Asset Management

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Becca Lipman
Becca Lipman
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Research & the Role of Big Data

How have technology and big data shaped the future of the independent research and agency broker partnerships?

Traditional fundamental research shops became popular prior to the financial crisis and boomed as a cottage industry shortly thereafter, as analysts sought third-party expertise. However the research industry is not a revenue generator; it provides research on subscriptions paid by broker revenues via commissions. And currently, with commissions down and soft-dollar spending under attack, the business model is suffering.

Industry followers have watched boutique and full-service brokers massively cut back and consolidate in the last five to seven years, and coverage has shrunk significantly across remaining providers. Very little attention is given to names outside the S&P 500, and it's estimated the average coverage of the top full-service brokers is no more than 250 companies per organization. Not that it matters much: In recent years stock picking strategies have lost popularity in favor of basket trading, or simply moving in and out of asset classes, which has further drained commissions.

"To an extent, individual stock picks have come back into play in this last year so we've seen a bit of an upsurge, but we haven't seen a commission flow for research go up," says Indy Sarker, chief executive at Analec, a financial technology company offering platforms and solutions to the investment research industry. "At best it's still flat, if not declining." He says for the first time the industry has realized this is not a cyclical market, but is a structural problem. "There's a massive difference between waiting for a rebound and realizing there will be not be one if you don't reengineer the business model."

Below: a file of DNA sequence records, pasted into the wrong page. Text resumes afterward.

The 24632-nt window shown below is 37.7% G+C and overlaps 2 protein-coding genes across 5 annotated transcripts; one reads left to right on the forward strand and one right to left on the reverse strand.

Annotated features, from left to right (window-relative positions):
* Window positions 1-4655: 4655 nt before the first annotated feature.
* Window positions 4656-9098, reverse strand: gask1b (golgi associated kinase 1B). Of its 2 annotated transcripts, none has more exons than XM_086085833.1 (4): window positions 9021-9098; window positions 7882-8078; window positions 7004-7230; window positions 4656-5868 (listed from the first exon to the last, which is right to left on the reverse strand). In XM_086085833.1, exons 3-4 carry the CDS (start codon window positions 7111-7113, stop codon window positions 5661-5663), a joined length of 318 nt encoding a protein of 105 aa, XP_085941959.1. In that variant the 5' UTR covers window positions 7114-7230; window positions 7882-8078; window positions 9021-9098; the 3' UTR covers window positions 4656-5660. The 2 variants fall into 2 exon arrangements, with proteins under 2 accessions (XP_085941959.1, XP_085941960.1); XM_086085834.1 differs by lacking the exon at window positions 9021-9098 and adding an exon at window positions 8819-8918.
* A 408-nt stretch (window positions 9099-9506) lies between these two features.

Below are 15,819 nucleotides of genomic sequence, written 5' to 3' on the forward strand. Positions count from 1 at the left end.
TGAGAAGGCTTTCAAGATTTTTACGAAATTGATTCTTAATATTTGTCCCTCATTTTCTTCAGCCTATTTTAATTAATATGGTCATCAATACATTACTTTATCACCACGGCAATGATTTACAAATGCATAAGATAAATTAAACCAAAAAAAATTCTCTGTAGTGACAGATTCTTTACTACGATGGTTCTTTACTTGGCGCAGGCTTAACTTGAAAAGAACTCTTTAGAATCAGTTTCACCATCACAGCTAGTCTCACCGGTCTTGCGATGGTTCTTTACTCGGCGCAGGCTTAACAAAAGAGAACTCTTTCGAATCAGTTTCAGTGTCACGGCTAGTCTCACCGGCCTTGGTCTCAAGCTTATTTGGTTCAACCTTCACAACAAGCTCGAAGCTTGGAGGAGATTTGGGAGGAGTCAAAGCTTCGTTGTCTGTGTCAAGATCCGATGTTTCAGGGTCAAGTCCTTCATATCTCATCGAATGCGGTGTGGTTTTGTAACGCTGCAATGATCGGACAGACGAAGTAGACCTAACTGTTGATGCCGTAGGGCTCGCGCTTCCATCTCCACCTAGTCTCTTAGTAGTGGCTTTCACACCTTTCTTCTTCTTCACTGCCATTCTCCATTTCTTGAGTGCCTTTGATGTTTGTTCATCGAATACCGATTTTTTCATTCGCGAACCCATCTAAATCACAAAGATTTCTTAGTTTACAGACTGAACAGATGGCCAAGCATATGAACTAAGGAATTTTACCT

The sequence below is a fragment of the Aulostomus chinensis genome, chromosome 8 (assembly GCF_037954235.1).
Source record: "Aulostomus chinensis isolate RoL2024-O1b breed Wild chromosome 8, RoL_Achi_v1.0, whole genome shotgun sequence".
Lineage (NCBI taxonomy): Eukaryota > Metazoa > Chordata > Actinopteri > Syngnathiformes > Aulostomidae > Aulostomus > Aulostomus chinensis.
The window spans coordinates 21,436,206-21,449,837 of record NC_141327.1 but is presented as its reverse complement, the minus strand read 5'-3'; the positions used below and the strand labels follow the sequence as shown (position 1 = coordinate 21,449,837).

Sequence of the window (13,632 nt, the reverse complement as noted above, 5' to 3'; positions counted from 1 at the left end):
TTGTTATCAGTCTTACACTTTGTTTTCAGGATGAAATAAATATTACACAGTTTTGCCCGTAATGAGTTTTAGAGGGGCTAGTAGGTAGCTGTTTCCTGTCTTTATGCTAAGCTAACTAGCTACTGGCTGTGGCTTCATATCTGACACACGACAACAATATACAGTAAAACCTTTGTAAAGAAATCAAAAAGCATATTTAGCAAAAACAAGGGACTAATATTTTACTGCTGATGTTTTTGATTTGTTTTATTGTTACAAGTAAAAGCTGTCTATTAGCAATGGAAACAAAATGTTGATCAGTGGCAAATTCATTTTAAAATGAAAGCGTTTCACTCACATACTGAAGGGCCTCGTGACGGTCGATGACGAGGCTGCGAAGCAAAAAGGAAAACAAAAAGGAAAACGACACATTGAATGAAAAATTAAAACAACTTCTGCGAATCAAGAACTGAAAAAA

So the question is: How can research firms reposition themselves to provide valuable insights to buy-side clients and remain profitable?

Alternatives are to hire quants that use big-data technologies, hire analysts who can work with big data to streamline their workflows, or replace the analysts completely with big data. After all, years of effort have brought forth technologies capable of aggregating multiple data sources that analysts are already looking at on a piecemeal basis, and software can apply fundamental research rules that a typical stock analyst would be doing anyway to find meaning and insight.

But most brokers are not headed in this direction. They are largely stuck in the traditional methods, using the same old model of research by individuals. Understandably, many analysts have spent decades in the business, during which they've become pros at manually aggregating streams of data and running proprietary analysis, pocketing 6+ figures a year to do so. Entire boutiques have been founded around the celebrity of their star analyst, who likely covers no more than 20 firms at a time. Providing big-data research to clients would be a huge transformation, but to ask those seasoned analysts to train on new tools, build statistical models to come up with directional trading signals, and streamline workflow so they can cover more names... that's unlikely to be well received.